Strategy #5 is the so-called "freemium" model, where providers offer a base level of content for free, but provide premium content for an additional price. This is often hybridized with strategy #4, where the additional level of content is the suppression of built-in advertising.
Strategy #6 is the consultation model. Here, providers offer all the code and content for free, and recover their investment by consulting in the provision and use of the model. Many large information technology companies have partially or completely adopted this model.
Strategy #7 is to find places where there is real scarcity. For example, many music acts have put an increasing focus on the non-replicable experience of physical concerts, which are then in turn re-monetized with recordings, event t-shirts, concert movies and so on. There is another tendency to make their in-person events more complex, as with Tafelmusik's Galileo Project, which combines music, performers moving around, and projected images.
Strategies #1 and #2, while appearing the most attractive to producers, are not generally stable over the long term; they can be viewed as transition strategies. Strategy #1 is fine until the open source movement finds a different way to provide the same value to consumers that a firm or set of firms previously had the exclusive ability to produce. One counter-strategy is to find a government rule or regulation that takes the new competitor out of the market, as Voyageur and Trentway did with Allo-Stop. Strategy #2 suffers from the same failing; it works well in an exclusive market, but it is outcompeted by the other strategies in terms of consumer price burden, ultimately leading to price collapse as the number of actors able to engage increase.
The key insight here is that given the dramatic potential for non-trivial change in the revenue-generating industries, particularly in the service industries that form 70% of Canada's GDP, it is worth thinking about the future state of play with an eye towards policy consequences. Moving too quickly into the policy space could get policy makers a policy black eye, as the EU government found with their overly restrictive IP legislation that is currently being challenged by member states. However, as the state of play evolves, and particularly as 3-D printers with enhanced capabilities move out of the hands of hobbyists and into Staples and Rona, the consequences for important Canadian industries may be non-trivial. Why buy a new dress off the shelf when you can custom-make it from the template online and print it on your neighbourhood's garment printer?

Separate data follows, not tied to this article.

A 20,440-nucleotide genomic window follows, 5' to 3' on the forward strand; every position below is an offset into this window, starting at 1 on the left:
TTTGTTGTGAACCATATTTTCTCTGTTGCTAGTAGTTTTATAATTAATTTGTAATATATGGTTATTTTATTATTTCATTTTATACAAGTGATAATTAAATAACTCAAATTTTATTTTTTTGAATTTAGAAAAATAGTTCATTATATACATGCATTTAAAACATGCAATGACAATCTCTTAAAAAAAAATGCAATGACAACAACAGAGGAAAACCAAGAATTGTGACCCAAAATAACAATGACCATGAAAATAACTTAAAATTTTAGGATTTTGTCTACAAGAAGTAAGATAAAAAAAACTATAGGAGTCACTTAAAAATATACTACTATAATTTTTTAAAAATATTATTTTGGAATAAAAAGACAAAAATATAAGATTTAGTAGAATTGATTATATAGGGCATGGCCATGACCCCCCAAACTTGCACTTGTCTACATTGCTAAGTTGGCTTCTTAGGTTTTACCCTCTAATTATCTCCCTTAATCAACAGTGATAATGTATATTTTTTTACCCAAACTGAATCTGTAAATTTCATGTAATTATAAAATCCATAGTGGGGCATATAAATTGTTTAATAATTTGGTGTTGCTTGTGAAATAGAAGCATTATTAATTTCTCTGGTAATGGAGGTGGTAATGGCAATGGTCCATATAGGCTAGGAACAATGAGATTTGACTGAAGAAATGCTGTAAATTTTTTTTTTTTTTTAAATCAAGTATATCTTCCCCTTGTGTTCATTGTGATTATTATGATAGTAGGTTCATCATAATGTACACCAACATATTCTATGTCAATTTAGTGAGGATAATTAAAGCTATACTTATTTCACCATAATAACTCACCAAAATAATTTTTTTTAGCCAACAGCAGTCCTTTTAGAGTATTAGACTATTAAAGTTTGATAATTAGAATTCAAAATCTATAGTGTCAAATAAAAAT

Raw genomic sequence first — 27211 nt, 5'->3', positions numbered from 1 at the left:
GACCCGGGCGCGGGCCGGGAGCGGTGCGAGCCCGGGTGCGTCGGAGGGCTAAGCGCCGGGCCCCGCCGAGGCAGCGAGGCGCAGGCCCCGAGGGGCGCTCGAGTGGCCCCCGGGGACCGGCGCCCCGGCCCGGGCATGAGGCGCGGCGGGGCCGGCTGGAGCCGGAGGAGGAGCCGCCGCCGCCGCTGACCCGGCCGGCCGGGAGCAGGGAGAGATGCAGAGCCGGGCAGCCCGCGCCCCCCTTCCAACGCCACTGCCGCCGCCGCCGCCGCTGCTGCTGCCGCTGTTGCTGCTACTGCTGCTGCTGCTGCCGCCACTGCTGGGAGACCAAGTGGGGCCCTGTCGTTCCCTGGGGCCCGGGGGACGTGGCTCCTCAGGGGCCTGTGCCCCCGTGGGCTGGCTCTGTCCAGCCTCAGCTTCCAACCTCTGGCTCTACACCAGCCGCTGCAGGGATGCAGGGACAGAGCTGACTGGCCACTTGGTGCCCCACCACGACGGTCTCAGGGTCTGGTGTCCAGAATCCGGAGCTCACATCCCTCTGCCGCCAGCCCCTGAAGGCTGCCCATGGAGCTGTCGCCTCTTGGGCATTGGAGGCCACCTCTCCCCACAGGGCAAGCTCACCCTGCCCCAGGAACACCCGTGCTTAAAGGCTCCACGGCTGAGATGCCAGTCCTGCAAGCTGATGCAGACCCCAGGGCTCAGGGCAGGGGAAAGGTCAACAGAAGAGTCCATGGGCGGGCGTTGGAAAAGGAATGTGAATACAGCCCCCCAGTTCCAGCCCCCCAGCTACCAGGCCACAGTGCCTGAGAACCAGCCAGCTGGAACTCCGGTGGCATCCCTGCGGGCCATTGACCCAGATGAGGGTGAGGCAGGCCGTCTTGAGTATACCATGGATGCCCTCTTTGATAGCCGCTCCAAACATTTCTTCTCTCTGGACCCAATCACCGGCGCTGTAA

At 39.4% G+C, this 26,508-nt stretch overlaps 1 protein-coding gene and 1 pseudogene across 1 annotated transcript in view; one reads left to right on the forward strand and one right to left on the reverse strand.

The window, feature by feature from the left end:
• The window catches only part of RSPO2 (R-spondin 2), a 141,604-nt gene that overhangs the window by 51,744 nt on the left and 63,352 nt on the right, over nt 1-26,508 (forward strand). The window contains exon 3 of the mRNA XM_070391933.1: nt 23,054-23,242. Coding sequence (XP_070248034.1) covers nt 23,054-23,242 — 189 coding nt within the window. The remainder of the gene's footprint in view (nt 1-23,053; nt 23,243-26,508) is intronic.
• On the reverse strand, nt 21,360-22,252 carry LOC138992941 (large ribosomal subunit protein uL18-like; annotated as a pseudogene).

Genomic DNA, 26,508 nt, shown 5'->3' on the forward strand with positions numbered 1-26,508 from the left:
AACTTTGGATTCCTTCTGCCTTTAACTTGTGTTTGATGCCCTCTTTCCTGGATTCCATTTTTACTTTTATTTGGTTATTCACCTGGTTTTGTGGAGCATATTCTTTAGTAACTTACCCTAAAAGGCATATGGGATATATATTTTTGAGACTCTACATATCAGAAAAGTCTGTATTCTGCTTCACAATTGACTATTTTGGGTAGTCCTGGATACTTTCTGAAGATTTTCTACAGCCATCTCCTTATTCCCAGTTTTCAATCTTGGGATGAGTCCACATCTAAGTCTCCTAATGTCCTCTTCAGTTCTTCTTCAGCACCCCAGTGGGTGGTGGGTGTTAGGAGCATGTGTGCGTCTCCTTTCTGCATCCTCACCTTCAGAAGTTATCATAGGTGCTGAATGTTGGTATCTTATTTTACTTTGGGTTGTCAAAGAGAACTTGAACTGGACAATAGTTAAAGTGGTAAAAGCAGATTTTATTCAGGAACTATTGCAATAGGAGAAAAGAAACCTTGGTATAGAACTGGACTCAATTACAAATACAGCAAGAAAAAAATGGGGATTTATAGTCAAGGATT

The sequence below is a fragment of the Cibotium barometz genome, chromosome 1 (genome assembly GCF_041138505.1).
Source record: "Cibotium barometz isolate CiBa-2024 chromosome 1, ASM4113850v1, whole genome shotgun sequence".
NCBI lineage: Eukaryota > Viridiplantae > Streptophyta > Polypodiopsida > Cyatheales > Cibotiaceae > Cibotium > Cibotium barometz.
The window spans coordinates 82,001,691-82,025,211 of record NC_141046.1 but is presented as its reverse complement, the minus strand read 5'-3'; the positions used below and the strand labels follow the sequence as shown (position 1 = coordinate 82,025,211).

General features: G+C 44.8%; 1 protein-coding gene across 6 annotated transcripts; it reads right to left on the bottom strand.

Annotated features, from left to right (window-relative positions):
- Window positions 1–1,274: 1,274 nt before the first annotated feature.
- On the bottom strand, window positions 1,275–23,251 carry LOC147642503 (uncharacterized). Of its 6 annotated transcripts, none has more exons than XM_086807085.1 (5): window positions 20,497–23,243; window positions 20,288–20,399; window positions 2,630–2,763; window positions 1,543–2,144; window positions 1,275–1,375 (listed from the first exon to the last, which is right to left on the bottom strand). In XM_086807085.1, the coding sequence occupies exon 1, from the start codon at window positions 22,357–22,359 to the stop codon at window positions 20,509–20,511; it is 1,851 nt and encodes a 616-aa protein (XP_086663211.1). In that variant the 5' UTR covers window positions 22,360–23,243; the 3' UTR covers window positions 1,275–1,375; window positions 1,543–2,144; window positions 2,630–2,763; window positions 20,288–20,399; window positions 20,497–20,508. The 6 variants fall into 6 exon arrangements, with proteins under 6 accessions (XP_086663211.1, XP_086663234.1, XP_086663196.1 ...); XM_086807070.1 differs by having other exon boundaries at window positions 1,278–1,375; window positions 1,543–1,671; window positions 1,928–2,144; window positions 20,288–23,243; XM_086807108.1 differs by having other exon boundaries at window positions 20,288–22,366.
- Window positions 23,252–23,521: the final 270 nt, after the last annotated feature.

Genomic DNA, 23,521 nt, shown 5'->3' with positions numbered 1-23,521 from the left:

1. Given the dynamic and unstable nature of the transition, what education, skills retraining and research funding policies make sense to enable the Canadian labour pool to thrive?
2. As there are more and more players who have the ability to create and innovate, the enabling function provided by Canadian support programs will have to apply across a lot of sectors. How will we get innovation policy right?
3. What IP and patent policies will encourage content creation while maintaining a balance between large firms and smaller, more nimble operations?
4. What other changes will this imply for the Canadian economy at large, and our place in the world?
Butler, Sean. Now Communications Inc, « Cheap rides hauled off road» May 11-18, 2000.
Misener, Dan. CBC News, "HarperCollins sets checkout limits on library e-books", March 9, 2011.
Wong, David. Cracked.com, "5 Reasons The Future Will Be Ruled By B.S.", October 18, 2010.
Dickout, Leslie. nben.ca, "RE: Allo-Stop in Montreal", May 4, 2000.
Wente, Margaret. Globe and Mail, "The next job bubble to burst may be yours, professionals", March 12, 2011.
Shapeways, an online three-dimensional custom printing store, www.shapeways.com, accessed May 25, 2011.